You need a lot of money to start investing.
1 min read


The belief that you need a lot of money to start investing is a common financial fallacy. With emerging technology and financial products, this is no longer the case. Historically, investing in certain markets (like real estate or the stock market) required significant capital, which made it inaccessible for the average individual. However, today’s innovative financial platforms, like robo-advisors and investment apps, lower the entry point. You can start investing with as little as $1 in some cases. These platforms make it feasible for everyone to invest, regardless of their budget.

It’s understandably easy to fall for this fallacy, especially when our mainstream narrative often paints a picture of investing as something exclusive to the affluent or financially savvy individuals. Many of us aren’t taught about investing in school. It’s typically something learned from families or self-study. So, it’s only natural for people to assume that entering what seems like a complex financial world requires a large sum of money.

An effective financial strategy towards investing is starting as early as possible, regardless of the amount you initially have. It’s best to begin with what you can afford consistently, bearing in mind that the power of compounding interest can significantly grow your wealth over time.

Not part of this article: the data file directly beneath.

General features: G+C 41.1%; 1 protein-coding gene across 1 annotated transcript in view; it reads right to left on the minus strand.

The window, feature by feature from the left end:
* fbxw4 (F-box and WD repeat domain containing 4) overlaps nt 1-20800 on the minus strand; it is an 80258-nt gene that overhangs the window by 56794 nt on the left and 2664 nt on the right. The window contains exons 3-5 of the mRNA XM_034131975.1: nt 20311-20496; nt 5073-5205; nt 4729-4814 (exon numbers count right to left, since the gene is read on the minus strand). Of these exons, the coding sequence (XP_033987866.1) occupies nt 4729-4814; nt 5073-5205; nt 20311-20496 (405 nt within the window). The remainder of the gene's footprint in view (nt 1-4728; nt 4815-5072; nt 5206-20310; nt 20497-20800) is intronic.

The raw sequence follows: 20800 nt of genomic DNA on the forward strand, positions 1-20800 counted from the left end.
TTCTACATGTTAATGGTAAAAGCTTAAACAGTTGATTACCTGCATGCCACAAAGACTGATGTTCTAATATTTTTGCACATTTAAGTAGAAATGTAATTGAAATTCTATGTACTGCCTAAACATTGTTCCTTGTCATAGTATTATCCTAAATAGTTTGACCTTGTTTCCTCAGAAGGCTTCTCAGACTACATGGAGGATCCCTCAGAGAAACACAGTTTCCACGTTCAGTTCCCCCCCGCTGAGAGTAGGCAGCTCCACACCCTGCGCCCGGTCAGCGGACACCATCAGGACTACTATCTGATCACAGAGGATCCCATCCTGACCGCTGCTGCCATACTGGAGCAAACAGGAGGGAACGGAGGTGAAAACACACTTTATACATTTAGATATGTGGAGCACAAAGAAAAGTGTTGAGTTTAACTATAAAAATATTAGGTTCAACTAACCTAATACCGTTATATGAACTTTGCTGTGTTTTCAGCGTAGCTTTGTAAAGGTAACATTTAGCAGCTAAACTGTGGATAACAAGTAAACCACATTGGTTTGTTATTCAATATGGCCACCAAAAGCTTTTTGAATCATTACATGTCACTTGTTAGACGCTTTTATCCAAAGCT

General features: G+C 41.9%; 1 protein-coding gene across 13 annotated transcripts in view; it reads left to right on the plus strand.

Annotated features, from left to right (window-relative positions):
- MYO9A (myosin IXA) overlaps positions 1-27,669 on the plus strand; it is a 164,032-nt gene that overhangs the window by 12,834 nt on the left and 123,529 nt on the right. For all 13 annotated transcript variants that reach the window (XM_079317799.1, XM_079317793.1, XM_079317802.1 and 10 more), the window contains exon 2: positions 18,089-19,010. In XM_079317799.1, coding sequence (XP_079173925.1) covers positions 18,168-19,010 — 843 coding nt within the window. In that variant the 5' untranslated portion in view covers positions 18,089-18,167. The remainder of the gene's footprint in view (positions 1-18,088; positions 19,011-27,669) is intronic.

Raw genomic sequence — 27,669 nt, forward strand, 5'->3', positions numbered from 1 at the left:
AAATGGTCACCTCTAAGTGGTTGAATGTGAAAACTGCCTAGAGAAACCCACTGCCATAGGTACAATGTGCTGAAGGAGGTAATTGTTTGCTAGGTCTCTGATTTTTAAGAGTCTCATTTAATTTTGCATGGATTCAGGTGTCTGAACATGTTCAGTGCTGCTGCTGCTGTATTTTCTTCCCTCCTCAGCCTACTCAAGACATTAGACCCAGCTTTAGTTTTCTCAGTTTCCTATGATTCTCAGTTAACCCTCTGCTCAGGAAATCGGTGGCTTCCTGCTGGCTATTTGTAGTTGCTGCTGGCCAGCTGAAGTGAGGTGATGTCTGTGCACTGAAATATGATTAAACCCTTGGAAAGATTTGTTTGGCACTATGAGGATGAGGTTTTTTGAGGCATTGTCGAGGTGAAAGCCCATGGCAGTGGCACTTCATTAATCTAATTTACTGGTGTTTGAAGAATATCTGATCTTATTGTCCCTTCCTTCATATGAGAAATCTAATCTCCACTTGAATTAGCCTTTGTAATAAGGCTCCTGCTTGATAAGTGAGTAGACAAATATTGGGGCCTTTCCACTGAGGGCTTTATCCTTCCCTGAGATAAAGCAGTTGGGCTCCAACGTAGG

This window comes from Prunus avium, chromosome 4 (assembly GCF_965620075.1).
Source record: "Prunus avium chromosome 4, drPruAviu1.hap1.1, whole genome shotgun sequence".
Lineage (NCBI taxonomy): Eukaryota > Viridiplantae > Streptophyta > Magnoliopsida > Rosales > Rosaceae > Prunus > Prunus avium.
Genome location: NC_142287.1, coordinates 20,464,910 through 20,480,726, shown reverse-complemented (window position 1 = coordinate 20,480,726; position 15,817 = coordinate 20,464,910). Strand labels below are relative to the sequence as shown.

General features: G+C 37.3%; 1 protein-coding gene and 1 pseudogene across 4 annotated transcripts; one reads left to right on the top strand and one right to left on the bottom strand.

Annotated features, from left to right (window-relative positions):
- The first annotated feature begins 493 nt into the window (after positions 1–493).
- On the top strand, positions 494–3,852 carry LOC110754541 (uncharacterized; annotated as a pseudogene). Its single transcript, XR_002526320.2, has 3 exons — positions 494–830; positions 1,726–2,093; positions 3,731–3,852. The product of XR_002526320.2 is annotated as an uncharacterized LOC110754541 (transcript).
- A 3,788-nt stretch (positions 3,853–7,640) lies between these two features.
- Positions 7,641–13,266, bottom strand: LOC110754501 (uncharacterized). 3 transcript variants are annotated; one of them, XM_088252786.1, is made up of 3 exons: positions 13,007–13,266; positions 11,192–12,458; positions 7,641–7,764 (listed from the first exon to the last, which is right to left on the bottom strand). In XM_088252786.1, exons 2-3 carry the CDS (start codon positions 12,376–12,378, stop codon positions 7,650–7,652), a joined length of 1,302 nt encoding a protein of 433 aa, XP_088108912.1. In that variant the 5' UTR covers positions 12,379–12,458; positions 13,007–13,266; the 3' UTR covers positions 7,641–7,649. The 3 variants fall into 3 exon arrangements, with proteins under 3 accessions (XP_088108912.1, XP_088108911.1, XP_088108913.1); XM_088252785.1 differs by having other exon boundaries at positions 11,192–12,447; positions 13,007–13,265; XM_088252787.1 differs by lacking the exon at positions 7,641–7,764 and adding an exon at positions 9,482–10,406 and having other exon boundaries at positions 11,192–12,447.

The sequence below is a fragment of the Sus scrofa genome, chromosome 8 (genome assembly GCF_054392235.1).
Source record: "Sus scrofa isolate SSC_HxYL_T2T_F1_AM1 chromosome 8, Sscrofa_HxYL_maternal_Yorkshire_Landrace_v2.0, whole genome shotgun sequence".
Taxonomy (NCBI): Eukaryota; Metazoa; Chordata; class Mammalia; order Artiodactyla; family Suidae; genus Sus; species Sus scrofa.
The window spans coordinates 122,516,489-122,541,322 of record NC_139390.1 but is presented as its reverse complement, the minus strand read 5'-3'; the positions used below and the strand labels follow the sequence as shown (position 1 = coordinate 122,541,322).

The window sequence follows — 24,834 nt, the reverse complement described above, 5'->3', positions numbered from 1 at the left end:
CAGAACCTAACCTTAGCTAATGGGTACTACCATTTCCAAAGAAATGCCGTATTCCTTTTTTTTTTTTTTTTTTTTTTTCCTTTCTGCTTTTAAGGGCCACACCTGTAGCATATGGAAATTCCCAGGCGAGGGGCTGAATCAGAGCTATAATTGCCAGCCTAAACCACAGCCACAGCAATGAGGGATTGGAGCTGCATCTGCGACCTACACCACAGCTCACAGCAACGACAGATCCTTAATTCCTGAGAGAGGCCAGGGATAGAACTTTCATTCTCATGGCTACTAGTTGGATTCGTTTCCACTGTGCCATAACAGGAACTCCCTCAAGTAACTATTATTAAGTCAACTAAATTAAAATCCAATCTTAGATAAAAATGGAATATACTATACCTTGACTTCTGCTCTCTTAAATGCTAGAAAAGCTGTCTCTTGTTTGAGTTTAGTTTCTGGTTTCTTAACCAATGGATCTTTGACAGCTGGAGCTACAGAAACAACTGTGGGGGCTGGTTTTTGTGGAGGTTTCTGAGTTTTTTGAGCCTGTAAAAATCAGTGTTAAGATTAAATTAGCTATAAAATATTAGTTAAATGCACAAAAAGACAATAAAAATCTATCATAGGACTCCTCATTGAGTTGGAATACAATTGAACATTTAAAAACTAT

Building a diverse portfolio, regularly contributing to it, and having a long-term perspective are key. You should also prioritize understanding the different types of investments and the associated risks. It’s crucial to have a clear investment plan and strategy that suits your financial goals and risk tolerance. Remember, investing is not about getting rich quick; it’s about growth over time.

Further Readings:

  1. “A Random Walk Down Wall Street” by Burton G. Malkiel. Book Link This book covers a variety of investment options, demonstrating it’s possible to start small.

  2. “The Little Book of Common Sense Investing” by John C. Bogle. Book Link. Highlights the benefits of starting small and growing your investments over time.

  3. “Compound interest”. Wiki Link.

  4. “Micro investing”. Wiki Link A full in-depth view of investing with small amounts of money, showcasing it as a viable financial strategy and debunking the fallacy.